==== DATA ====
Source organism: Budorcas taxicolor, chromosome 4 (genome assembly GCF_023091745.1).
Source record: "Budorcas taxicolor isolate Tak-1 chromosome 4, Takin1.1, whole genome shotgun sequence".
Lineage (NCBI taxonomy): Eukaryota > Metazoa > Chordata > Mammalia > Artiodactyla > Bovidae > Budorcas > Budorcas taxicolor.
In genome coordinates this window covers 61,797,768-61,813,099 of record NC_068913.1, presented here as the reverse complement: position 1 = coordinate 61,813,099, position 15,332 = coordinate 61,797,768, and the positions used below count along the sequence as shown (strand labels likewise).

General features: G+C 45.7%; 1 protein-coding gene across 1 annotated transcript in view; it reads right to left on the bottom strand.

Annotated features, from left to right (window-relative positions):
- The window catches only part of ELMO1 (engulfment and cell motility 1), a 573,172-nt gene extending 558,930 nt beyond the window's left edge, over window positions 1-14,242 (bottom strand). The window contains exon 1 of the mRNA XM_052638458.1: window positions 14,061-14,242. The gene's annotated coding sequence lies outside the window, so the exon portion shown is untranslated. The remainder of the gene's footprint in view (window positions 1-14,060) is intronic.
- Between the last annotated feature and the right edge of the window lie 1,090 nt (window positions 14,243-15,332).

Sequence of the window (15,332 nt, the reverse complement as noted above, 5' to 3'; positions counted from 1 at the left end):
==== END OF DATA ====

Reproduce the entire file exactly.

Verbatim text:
Source organism: Budorcas taxicolor, chromosome 4 (genome assembly GCF_023091745.1).
Source record: "Budorcas taxicolor isolate Tak-1 chromosome 4, Takin1.1, whole genome shotgun sequence".
Lineage (NCBI taxonomy): Eukaryota > Metazoa > Chordata > Mammalia > Artiodactyla > Bovidae > Budorcas > Budorcas taxicolor.
In genome coordinates this window covers 61,797,768-61,813,099 of record NC_068913.1, presented here as the reverse complement: position 1 = coordinate 61,813,099, position 15,332 = coordinate 61,797,768, and the positions used below count along the sequence as shown (strand labels likewise).

General features: G+C 45.7%; 1 protein-coding gene across 1 annotated transcript in view; it reads right to left on the bottom strand.

Annotated features, from left to right (window-relative positions):
- The window catches only part of ELMO1 (engulfment and cell motility 1), a 573,172-nt gene extending 558,930 nt beyond the window's left edge, over window positions 1-14,242 (bottom strand). The window contains exon 1 of the mRNA XM_052638458.1: window positions 14,061-14,242. The gene's annotated coding sequence lies outside the window, so the exon portion shown is untranslated. The remainder of the gene's footprint in view (window positions 1-14,060) is intronic.
- Between the last annotated feature and the right edge of the window lie 1,090 nt (window positions 14,243-15,332).

Sequence of the window (15,332 nt, the reverse complement as noted above, 5' to 3'; positions counted from 1 at the left end):